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Zuma's second transition rejected by ANC commissions

Matuma Letsoalo, Michelle Pietersen

Insiders say the second transition document championed by President Jacob Zuma was rejected, dealing a blow to his re-election campaign.

Insiders say the second transition document championed by President Jacob Zuma was rejected, dealing a blow to his re-election campaign. (Delwyn Verasamy, M&G)

 

The majority of the 11 commissions on the ANC's strategy and tactics policy discussion document on Tuesday rejected the second transition document.

The M&G was reliably told by more than eight ANC delegates – from both the Zuma and Kgalema Motlanthe camps – who attended different commissions on strategy and tactics that the document championed by Zuma as the party's answer to the country's economic and social problems was flatly dismissed. Motlanthe has publicly rejected the idea of the second transition – prompting angry reactions from Zuma and his close allies, including ANC secretary general Gwede Mantashe.

The second transition dominated debate during the first and second day of the ANC's policy conference, with Zuma telling delegates during his opening address on Tuesday that the country has completed the first transition – which was mainly about political freedom – and now needed to shift into the second transition, which focuses on economic and social transformation.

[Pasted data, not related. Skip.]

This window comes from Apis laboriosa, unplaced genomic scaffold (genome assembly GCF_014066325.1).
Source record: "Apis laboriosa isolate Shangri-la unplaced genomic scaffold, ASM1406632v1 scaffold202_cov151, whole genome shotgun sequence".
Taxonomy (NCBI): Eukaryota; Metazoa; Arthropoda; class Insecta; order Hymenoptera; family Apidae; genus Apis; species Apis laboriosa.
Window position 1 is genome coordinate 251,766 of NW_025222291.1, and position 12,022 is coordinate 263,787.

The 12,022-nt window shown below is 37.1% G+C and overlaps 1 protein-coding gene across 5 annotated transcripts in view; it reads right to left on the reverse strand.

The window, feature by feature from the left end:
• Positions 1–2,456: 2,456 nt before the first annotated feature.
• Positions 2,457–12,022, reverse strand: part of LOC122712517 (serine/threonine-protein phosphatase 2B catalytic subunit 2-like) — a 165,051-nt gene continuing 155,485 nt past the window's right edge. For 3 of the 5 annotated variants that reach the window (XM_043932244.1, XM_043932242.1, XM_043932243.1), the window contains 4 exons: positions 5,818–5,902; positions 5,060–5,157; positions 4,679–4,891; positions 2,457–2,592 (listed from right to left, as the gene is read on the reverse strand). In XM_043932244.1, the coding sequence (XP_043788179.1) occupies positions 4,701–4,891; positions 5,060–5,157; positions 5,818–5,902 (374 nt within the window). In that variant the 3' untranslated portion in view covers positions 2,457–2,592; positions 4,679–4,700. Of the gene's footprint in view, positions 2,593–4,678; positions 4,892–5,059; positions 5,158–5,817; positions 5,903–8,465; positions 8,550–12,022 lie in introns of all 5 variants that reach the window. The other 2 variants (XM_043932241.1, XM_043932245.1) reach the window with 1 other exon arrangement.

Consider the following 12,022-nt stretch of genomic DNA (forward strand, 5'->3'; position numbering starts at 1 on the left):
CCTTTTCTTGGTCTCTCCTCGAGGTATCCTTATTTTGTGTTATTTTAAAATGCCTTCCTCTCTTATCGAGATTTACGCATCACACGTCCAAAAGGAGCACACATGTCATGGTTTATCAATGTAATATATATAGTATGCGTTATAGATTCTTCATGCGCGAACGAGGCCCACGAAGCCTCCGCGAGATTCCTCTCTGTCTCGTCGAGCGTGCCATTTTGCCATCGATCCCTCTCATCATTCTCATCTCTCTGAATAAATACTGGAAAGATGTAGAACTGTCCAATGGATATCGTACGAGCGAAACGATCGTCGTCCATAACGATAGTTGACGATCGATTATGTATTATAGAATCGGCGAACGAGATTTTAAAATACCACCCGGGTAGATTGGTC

Zuma told journalists on Tuesday he was having "sleepless nights" worrying about people who were still living in squalor 18 years after the dawn of democracy. 

He said the second transition was necessitated by the triple challenges – inequality, poverty and unemployment – facing South Africa. 

ANC insiders told the M&G the second transition was rejected on the basis that it was "theoretically unsound" and too far a departure from the party's 2007 strategy and tactics document that guided the movement on its national democratic revolution. Delegates also complained the language used in the document – which Motlanthe described as Marxist jargon – was incomprehensible to many ordinary delegates and it lacked concrete plans to take forward the vision as punted by Zuma.

In what appeared to be a pre-emptive strike, Zuma on Tuesday sought to distance himself from the second transition document despite the fact that he used it as a campaign ticket during the recent provincial ANC and union conferences.

During commissions at the policy conference, Zuma's home province, Kwazulu-Natal and Mpumalanga tried hard to push for the second transition document to be adopted as policy.  

ANC policy head Jeff Radebe said at a press briefing on Wednesday delegates were debating whether to adopt a new "fully-fledged" strategy and tactics document or to make amendments to the existing one.

The conference was expected to resolve on proposed resolutions on Thursday.


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